Our guides carry comprehensive medical kits, so keep yours small and light. We recommend a selection of adhesive bandages, antibiotic ointment, Moleskin and blister care, medical tape and/or duct tape, basic pain reliever, and personal medications.

    • Image of MEALS & SNACKS

      See the Food tab for suggestions and quantities.

    • Image of BOWL

      Packable plastic bowl. Collapsable models can work but must be handled carefully to avoid unintended collapsing. A lid is a great feature.

    • Image of INSULATED MUG

      Insulated outdoor-style mug. We recommed a model with a removable lid, which helps retain heat and prevent spills. You may also choose to use 0.5L insulated bottle or a 0.5L nalgene.

    • Image of SPOON OR SPORK

      A spoon or spork made of durable plastic or anodized metal. A long-handled spoon can be nice, especially if eating from a freeze-dried meal pouch.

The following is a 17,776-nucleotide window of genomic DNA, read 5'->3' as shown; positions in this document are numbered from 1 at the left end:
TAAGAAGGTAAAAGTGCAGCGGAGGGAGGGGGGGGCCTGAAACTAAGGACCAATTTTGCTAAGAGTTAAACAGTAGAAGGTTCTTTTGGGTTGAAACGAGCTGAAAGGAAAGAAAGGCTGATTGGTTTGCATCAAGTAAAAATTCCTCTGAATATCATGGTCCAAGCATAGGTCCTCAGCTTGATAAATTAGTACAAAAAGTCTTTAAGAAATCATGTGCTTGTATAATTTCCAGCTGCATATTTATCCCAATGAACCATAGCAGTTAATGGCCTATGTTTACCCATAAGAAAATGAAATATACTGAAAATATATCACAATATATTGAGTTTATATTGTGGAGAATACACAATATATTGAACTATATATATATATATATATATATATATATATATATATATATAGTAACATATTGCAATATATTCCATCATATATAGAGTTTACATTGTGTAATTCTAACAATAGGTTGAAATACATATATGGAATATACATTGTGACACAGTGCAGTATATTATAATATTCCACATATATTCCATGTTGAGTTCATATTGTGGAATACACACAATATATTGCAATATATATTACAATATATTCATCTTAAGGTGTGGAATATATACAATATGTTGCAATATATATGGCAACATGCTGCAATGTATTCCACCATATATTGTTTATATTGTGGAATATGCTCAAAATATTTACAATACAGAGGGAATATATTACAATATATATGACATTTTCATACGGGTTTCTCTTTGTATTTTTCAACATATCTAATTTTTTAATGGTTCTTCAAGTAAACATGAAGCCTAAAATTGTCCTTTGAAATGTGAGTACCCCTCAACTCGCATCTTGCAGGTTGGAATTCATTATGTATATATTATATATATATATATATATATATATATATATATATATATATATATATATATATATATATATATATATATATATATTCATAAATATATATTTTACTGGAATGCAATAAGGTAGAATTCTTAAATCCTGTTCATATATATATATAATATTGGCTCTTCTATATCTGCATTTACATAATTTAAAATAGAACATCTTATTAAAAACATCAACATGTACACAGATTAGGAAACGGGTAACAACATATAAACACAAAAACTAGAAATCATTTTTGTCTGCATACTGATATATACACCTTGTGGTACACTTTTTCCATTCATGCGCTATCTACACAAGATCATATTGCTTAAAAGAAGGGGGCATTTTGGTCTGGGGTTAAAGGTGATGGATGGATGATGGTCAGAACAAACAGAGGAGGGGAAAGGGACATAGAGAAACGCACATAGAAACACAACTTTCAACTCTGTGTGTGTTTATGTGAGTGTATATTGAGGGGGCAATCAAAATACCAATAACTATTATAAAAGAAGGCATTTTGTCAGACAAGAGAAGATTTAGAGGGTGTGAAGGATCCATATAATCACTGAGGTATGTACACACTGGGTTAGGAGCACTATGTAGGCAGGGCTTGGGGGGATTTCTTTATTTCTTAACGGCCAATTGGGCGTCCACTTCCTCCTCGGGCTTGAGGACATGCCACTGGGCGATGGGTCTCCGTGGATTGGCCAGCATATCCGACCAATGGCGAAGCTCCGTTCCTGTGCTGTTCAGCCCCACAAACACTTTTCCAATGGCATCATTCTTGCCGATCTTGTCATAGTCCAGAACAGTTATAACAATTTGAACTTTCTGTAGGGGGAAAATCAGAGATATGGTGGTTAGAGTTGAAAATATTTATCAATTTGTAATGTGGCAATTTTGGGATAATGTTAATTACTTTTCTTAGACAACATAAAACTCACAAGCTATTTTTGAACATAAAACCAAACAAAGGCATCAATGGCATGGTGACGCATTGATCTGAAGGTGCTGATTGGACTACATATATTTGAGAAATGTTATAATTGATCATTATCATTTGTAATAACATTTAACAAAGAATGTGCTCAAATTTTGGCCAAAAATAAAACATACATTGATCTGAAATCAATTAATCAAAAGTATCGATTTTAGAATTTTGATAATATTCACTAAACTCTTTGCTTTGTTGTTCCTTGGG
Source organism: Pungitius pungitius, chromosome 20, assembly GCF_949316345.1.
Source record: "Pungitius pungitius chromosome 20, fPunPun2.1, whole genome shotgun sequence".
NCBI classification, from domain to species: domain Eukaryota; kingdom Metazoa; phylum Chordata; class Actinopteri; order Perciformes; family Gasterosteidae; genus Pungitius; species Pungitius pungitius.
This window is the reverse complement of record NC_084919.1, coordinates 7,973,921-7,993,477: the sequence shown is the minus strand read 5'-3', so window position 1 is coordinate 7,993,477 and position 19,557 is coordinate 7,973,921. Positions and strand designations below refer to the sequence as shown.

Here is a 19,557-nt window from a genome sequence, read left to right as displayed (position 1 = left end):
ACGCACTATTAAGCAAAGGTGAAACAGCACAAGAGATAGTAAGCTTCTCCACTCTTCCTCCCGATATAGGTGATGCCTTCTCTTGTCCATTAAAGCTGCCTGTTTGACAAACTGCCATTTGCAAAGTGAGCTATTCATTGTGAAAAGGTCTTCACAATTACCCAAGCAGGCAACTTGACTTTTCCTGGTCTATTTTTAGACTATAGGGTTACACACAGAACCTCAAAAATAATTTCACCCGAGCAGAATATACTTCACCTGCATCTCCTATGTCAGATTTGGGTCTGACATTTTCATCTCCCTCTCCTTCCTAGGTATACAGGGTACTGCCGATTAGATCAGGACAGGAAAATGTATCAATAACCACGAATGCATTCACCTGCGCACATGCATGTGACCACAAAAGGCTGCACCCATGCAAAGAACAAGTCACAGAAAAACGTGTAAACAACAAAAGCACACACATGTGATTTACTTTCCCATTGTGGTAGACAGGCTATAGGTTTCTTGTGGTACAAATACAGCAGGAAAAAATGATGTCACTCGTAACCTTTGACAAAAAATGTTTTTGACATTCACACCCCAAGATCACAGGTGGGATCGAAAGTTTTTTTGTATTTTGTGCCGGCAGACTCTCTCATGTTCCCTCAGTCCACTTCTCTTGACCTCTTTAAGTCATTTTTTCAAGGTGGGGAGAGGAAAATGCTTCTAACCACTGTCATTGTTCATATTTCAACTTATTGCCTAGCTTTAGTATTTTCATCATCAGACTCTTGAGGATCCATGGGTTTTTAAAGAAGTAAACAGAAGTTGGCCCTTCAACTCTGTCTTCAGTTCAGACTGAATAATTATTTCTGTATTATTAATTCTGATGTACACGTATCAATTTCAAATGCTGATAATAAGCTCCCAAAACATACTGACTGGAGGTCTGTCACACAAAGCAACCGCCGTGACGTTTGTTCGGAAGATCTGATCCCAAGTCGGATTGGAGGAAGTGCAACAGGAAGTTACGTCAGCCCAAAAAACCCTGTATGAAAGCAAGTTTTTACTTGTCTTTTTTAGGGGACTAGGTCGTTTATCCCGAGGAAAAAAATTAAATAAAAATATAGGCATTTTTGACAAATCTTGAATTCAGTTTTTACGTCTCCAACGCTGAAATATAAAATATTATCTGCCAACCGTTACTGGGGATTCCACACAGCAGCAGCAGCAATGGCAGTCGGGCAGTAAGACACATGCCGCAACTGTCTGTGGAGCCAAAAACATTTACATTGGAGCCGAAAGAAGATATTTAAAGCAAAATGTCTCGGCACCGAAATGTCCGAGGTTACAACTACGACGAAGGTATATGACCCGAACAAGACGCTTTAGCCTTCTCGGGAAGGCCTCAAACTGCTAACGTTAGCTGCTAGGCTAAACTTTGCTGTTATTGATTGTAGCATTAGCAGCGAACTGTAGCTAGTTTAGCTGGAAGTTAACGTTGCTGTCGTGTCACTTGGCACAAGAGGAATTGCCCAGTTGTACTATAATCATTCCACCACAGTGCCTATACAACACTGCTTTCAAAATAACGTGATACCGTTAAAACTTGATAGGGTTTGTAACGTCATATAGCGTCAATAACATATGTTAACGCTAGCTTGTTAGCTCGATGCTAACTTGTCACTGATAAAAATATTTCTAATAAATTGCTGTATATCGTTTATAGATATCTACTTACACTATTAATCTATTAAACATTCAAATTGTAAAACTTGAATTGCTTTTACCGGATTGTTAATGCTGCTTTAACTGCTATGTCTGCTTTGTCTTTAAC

• Image of WATER BOTTLES
      2 - 3 WATER BOTTLES

      One-liter water bottles with wide mouths made of co-polyester (BPA-free plastic).


      Heavy-duty trash compacter bags for use as waterproof pack/stuff sack liners. You can also use a a waterproof pack liner.


      Include toilet paper, hand sanitizer, toothbrush and toothpaste, and wet wipes. Bring a quantity appropriate to the duration of your trip.

    • Image of SUNSCREEN

      We recommend small tubes of SPF 30 or higher, which can be carried in pockets for easy access and to prevent freezing.

    • Image of EAR PLUGS

      Spare prescription glasses if you wear contact lenses/eyeglasses.